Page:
White Trash food, canning, pies, beets, turkey, bread pudding, asparagus, potlucks, sweet potatoes, rhubarb, spinach, Easter bunnies, jellybeans, ice cream, apricots, and dog food served as paté
3:58 p.m., Feb. 19
Longtime Charger Reporter for the Spoonrun-Spittoon Says Victory Over Jacksonville Shows that Coach-Provocateur "No Longer Has the Heart for Truly Experimental Football."
"When you start listening to the critics, it's time to go."
TOP FLOOR OF THE HOLLOW SHELL THAT ONCE HOUSED A MIGHTY DAILY - Let's get one thing clear at the outset: Kelvin Acea does not hate Norv Turner. "I believe that [he] will one day be remembered as one of the boldest, most progressive coaches in NFL history," said the Spittoon's longtime Charger analyst as he polished his most recent sports journalism trophy. "It's true that he never did anything as bold as [Ohio State Buckeye Coach Jim] Tressell when he exposed the hypocrisy at the heart of so-called "amateur" athletics in 2010 through the fleshy eloquence of the tattoo. And he certainly never attempted anything as transgressive as [Penn State Defensive Coordinator Jerry] Sandusky's exploration of the connection between violent sport and arrested development, sexual and otherwise. But it must be remembered that both of those men were working in the comparatively free-wheeling realm of collegiate athletics, where you can get away with things like payola and the wishbone offense. For Turner to have mounted the kinds of dramatic seasonal arcs that he has, all while operating under the business constraints faced by any professional sports franchise, is nothing short of remarkable. Imagine Bresson or Godard making movies at a studio like 20th Century Fox - that's the kind of situation I'm talking about."
But, said Acea, last nights' blowout victory over Jacksonville is a clear indication that Turner has lost his artistic nerve. "It seemed pretty clear what he was up to this season. As the Chargers readied themselves to entertain offers from their suitors [San Diego and Los Angeles chief among them], Turner was cratering the team as a kind of test - 'How much do you really want me? Is it really me you want, or just my great big winning record? Will you still want me when I'm clearly not at my best?' Imagine a woman putting on 40 pounds right before her wedding, just to see if her man was ready for the inevitable hard times to come. That's what Turner was up to. A bold move, but an important one. Everybody wants a winner, but no team can win every year. Turner wanted to make sure that whoever got the Chargers would love the Chargers for better or for worse."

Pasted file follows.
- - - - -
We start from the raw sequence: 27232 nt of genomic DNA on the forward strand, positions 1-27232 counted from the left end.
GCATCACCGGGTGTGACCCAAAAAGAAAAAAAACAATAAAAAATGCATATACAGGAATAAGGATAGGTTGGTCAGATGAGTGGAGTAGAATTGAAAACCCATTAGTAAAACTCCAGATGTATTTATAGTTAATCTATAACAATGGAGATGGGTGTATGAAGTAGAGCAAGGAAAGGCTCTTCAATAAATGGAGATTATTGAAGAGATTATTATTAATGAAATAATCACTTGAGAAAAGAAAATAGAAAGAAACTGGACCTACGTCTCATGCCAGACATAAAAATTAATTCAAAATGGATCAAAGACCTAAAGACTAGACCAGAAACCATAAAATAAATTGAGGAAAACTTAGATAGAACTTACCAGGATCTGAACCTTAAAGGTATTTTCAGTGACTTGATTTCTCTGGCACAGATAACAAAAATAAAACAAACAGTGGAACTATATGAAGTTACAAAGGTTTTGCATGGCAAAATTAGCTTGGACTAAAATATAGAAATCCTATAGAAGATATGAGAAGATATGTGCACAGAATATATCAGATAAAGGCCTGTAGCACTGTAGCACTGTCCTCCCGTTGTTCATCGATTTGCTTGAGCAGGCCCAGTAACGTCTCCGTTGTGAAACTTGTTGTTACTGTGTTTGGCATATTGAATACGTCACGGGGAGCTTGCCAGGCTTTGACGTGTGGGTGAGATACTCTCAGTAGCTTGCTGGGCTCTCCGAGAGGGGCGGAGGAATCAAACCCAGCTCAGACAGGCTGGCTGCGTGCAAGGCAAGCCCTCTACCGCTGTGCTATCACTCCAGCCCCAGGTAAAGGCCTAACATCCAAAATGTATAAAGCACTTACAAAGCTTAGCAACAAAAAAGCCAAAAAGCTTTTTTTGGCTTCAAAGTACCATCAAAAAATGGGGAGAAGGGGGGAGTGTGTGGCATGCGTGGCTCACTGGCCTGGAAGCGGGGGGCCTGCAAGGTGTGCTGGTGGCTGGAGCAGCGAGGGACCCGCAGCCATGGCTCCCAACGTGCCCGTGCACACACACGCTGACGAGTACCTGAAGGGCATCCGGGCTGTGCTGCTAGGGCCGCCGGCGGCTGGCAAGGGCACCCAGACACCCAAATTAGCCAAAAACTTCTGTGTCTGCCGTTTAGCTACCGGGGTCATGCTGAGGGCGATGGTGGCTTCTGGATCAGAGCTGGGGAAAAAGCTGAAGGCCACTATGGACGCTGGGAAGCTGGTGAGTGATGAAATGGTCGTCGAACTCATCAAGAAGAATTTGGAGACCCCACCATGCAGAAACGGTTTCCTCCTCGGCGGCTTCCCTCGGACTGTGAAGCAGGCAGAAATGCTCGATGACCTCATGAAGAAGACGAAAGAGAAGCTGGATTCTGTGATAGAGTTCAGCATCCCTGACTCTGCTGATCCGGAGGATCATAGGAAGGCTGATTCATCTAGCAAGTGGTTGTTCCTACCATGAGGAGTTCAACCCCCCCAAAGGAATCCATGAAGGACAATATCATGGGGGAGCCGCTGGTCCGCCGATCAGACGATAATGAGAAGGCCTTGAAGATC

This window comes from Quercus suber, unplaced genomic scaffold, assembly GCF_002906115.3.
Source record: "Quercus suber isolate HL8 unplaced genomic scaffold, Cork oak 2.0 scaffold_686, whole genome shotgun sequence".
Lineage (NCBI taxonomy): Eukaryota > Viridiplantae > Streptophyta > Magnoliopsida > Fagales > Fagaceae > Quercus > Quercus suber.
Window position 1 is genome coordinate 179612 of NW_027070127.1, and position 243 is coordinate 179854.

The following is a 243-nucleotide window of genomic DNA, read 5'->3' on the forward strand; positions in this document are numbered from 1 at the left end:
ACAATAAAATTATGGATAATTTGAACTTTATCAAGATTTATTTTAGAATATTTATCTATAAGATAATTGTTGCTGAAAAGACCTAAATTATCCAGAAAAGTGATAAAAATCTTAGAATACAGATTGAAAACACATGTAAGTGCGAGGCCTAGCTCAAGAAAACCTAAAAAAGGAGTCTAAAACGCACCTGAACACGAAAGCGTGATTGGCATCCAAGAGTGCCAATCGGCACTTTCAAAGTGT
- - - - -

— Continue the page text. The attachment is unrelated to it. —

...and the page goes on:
Acea turned and spat a long, thin stream of tobacco juice into one of the many brass spittoons that both give his paper its famous name and also dot the interior of its headquarters. "But this," he said, wiping a trace of brownish spittle from his chin, "this clumsy, lopsided victory over a hapless team in the midst of its own transitions... To say that I'm disappointed is too mild. The only way I can make sense of it is to declare that Turner is tired. Fire him now. I suspect it's what he wants. Bring someone in who can give this team what it needs: a truly disastrous finish to what has been, up to now, a merely disappointing season."